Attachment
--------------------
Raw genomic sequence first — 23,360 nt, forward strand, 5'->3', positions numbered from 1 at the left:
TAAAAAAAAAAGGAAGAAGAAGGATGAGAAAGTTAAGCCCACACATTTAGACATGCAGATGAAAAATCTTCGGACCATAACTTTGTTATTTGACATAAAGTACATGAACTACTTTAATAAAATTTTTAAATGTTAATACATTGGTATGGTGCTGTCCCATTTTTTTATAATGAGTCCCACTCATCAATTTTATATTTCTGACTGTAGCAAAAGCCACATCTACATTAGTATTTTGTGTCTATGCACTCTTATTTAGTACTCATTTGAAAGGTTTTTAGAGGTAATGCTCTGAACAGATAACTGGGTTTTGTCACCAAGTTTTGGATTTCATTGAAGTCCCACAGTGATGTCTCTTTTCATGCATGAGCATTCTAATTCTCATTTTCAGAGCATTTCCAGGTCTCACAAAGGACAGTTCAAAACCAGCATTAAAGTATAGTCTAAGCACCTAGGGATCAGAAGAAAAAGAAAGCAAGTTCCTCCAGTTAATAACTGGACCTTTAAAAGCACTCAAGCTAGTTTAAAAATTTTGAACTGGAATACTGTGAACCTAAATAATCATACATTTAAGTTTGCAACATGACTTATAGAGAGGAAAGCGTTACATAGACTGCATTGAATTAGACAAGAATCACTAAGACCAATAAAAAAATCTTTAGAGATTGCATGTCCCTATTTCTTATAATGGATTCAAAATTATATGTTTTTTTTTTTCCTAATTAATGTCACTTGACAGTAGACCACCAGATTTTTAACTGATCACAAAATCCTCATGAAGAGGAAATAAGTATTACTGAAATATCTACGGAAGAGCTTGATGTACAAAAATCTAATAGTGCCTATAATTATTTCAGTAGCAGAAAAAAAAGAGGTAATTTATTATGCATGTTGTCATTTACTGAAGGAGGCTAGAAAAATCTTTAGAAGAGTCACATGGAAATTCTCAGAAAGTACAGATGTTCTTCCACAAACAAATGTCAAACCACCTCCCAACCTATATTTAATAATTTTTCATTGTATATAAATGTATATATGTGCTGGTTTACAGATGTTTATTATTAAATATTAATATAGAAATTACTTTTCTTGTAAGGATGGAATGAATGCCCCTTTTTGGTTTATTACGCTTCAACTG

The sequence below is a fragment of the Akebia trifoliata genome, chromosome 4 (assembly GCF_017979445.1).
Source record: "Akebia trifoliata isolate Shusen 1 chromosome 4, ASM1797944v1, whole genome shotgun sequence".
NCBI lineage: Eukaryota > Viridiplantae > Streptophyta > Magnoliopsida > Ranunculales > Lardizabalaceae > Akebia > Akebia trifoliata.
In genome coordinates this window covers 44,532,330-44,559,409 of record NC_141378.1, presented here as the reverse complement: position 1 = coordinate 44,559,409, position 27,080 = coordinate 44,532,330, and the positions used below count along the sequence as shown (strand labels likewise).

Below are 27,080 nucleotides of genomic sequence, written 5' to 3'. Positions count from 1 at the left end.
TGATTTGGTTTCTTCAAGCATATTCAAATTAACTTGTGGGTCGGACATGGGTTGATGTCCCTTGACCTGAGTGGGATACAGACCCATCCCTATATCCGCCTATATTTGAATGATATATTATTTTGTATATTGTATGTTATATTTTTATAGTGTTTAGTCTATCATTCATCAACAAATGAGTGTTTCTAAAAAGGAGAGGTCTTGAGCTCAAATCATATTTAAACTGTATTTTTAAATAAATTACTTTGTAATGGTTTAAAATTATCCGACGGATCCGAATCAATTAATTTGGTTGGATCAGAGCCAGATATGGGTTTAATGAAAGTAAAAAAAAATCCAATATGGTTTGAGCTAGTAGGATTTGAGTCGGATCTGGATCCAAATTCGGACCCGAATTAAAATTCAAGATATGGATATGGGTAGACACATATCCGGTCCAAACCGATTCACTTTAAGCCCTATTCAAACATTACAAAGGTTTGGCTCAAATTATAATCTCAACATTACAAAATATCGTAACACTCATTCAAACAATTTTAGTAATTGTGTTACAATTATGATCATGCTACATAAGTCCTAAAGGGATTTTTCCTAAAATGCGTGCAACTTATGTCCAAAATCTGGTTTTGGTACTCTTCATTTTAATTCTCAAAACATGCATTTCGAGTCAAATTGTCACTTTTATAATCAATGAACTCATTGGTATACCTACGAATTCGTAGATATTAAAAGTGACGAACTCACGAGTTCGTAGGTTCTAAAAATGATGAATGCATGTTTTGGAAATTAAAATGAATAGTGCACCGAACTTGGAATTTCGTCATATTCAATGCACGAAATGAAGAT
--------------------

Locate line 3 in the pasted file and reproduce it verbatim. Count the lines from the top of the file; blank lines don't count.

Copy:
The sequence below is a fragment of the Akebia trifoliata genome, chromosome 4 (assembly GCF_017979445.1).